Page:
With the subset of patients who can do this, things now can get really clever. They can be asked to imagine walking round their house when the answer to a question is ‘no’, and playing tennis when the answer is ‘yes’. A few test questions are used to check they’ve got it and it’s working (“Does Margaret Thatcher run Canada?” “Are bananas yellow?” – that kind of thing). Once that’s been confirmed, then they can be asked questions the questioner does not know the answer to, such as “Are you in pain?”, and “We’ve been playing you your favourite album for seven months now: do you still like it?”. (Owen et al. ’06 in Science and Naci et al. ’14 PNAS look to be good follow-up reading)

Incredible, incredible stuff. Oh and Adrian Owen is a Brit, so of course I lerrrved his accent.

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If insects are conscious, then what?

16 05 2016

Nice piece by Peter Singer in the Globe & Mail yesterday (with thanks to Ian). The PNAS article it’s based on, which I’ve not yet read of course, seems to argue that insects have an analog to the mammalian midbrain. But who thinks that the midbrain is the key to subjective experience?? No-one aside from Merker, I didn’t think. Looks like I’d better get reading.





Manta rays react to mirrors

15 05 2016

Manat rays prance about in front of mirrors, apparently. A ‘Behold! They have souls!!’ reaction here; a more measured account (which I’m going with, not least as this work was not published in the greatest journal [which it would be if this really showed self-awareness]), from New Scientist, here; and a cute video below:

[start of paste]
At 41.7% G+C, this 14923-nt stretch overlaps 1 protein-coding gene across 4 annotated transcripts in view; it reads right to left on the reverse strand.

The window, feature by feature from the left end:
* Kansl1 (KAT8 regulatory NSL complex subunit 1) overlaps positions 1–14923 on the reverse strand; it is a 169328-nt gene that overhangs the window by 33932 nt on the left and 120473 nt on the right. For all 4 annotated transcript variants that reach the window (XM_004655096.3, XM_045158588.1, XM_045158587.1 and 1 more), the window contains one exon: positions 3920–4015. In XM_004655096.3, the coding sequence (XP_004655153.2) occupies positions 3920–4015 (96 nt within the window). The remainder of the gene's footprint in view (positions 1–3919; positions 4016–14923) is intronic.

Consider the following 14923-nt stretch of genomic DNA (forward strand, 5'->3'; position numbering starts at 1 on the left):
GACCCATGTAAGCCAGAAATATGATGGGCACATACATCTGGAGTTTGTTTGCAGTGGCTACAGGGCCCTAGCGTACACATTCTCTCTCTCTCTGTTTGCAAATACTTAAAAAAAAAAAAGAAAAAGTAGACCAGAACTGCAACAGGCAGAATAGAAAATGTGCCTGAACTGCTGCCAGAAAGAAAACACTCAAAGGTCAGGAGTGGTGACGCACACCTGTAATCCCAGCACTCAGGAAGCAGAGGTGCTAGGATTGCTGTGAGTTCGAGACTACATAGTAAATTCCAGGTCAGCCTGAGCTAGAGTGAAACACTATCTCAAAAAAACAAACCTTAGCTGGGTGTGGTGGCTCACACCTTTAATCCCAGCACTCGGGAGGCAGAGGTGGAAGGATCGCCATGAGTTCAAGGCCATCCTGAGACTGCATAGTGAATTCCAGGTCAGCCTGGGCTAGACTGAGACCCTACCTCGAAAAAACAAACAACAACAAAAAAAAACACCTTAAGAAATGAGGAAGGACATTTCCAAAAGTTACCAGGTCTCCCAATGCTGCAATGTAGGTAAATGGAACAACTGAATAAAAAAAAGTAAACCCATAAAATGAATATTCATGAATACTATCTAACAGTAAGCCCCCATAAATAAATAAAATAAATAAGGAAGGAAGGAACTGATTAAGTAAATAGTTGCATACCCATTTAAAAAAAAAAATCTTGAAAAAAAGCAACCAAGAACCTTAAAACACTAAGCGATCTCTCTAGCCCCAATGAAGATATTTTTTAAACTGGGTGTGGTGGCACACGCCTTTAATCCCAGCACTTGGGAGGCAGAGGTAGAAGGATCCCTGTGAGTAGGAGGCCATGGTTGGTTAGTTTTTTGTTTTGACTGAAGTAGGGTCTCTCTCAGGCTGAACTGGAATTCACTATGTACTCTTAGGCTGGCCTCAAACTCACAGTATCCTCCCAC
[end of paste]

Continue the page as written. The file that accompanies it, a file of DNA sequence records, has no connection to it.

Gary Varner’s visit

15 05 2016

Gary Varner visited in March, to give the last CSAW seminar of the year. This has taken me ages to write up as my group had a whole hour or two with him, and the answers to the questions we asked took some thinking to summarize. But it was a great meeting (and great overall visit): Gary’s lovely (as well as smart) and had already memorized everyone’s names which got us off to a nice start. Then everyone did me proud by asking very thoughtful, articulate questions.

So, does death really matter for an individual, as long as it’s painless? There is an argument, albeit not fashionable now, that death is not inherently bad for the individual who dies, because once dead, they cannot experience this as a harm. Gary really had no objections to this (yay), aside from preferring the view that there is something sad and bad about projects being cut short.

Some ‘deprivation accounts’ of the badness of death thus strongly emphasise the curtailing of this sort of plan or expectancy. But others emphasise something far less cognitive: the mere loss of net wellbeing. Why do philosophers differ in this, we wondered?  A lot depends on whether they want to advance ‘replaceability’ arguments, explained Gary: the well-being of one animal can simply be replaced by the well-being of another (such that six cows who each live a year are seen as the same as one cow who lives six), but individual-specific projects and plans, in contrast, are unique and irreplaceable. (This seems like a white male academic view to me  — “My book! The deep tragedy of it not being finished!!” — but luckily Gary thought that was funny).

As for what we call the ‘pseudo maths’ of utilitarianism, Gary of course had to admit they are imperfect, but did clear up one thing: that arguing for increased average happiness avoids some of the problems (e.g. the Repugnant Conclusion) created by arguing for increased total happiness.

Here is everyone pondering the Meaning of Life: left to right, Gary, Mike, Andrea, Maria, Misha and Jenna.

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Learning by sensitive mimosa plants

15 05 2016

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There are quite a few papers showing simple learning by plants, and here is a newish one.

So either they’re sentient, or you don’t need sentence for simple learning. I’m going with the latter.